Der Trockene 2008
Although we pride ourselves on our wine knowledge here at reallycheapwine.com, a few of the finer technical details sometimes leave even us in the dark. Questions like: “What is wine made of?”, “Why does it make me feel so good inside?”, followed by “How come it doesn’t contain more of this ‘alcohol’ stuff?” have been raised in discussion only to be resolved by arduous hours trawling through Wikipedia, translating arcane wine-speak into understandable prose.
Today, we address yet another one of these pressing questions: “What makes wine dry?”
Wikipedia says that the dryness of a wine is “determined by the interaction of several factors, including the amount of sugar in the wine to be sure, but also the relative levels of alcohol, acids, and tannins.”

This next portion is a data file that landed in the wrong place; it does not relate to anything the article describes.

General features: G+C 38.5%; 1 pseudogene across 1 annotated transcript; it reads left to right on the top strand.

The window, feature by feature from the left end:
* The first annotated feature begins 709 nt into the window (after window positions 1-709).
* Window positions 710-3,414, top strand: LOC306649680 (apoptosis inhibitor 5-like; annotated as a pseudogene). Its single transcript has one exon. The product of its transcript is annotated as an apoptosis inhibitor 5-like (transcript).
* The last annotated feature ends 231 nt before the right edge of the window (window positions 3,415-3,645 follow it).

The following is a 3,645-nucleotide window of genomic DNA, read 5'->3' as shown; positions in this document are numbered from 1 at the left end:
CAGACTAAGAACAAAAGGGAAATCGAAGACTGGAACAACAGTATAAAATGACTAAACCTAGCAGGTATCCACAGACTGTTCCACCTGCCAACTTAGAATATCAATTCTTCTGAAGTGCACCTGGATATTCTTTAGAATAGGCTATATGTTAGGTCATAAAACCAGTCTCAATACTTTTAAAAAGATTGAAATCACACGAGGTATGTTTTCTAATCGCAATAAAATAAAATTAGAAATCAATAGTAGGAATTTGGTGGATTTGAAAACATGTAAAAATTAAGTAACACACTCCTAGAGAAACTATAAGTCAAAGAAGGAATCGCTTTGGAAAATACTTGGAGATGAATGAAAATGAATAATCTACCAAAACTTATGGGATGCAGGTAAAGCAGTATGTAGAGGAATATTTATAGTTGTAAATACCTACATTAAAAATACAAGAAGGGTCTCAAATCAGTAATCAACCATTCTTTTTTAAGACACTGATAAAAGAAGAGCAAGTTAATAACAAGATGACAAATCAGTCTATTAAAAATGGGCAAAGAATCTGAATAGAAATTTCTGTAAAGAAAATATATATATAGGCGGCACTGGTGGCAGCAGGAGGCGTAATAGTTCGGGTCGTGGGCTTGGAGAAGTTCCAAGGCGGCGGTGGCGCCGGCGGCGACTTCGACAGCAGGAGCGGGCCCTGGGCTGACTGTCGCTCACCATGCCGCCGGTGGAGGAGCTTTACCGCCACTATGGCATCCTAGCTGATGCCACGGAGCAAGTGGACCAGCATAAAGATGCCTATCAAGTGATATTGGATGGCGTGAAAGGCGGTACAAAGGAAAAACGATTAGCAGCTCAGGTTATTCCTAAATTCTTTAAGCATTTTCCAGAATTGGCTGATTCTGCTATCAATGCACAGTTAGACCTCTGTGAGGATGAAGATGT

That, to us, sounded like someone who didn’t know what he was talking about. So, on a vote of four in favour with one abstention, we came to a new definition:
“Wine is made dry by adding to it the honeycombs of bees that have recently been raided by bears.”
Why? Because it sounds right.
Which leads us to this particular wine: “Der Trockene” or “The Dry One.”
“The Dry One” is a pretty apt title ’cause it’s really fucking dry. Tongue to sandpaper, mouth to sandpaper, throat to sandpaper dry. It has too much beehive in it. Way too much beehive. True, it’s not the worst wine you’ve ever had, but how can you be sure when you can’t feel your mouth anymore and it’s trying to eat itself?
Now, we respect the Germans for trying. After so much heckling over the brutally sweet undrinkable syrup they normally produce, their effort in making a wine this dry is laudable and shows frightening efficiency and determination. Well done Germany. However, in the end, they just didn’t pull it off.
Luckily for us, this cheap German white raised some interesting questions and made us think more about what makes wine the glorious beverage we worship daily. We chased some wild geese and arrived, panting, at the truth. And now we have shared that truth with you.
2.49 2.5 @Kaufland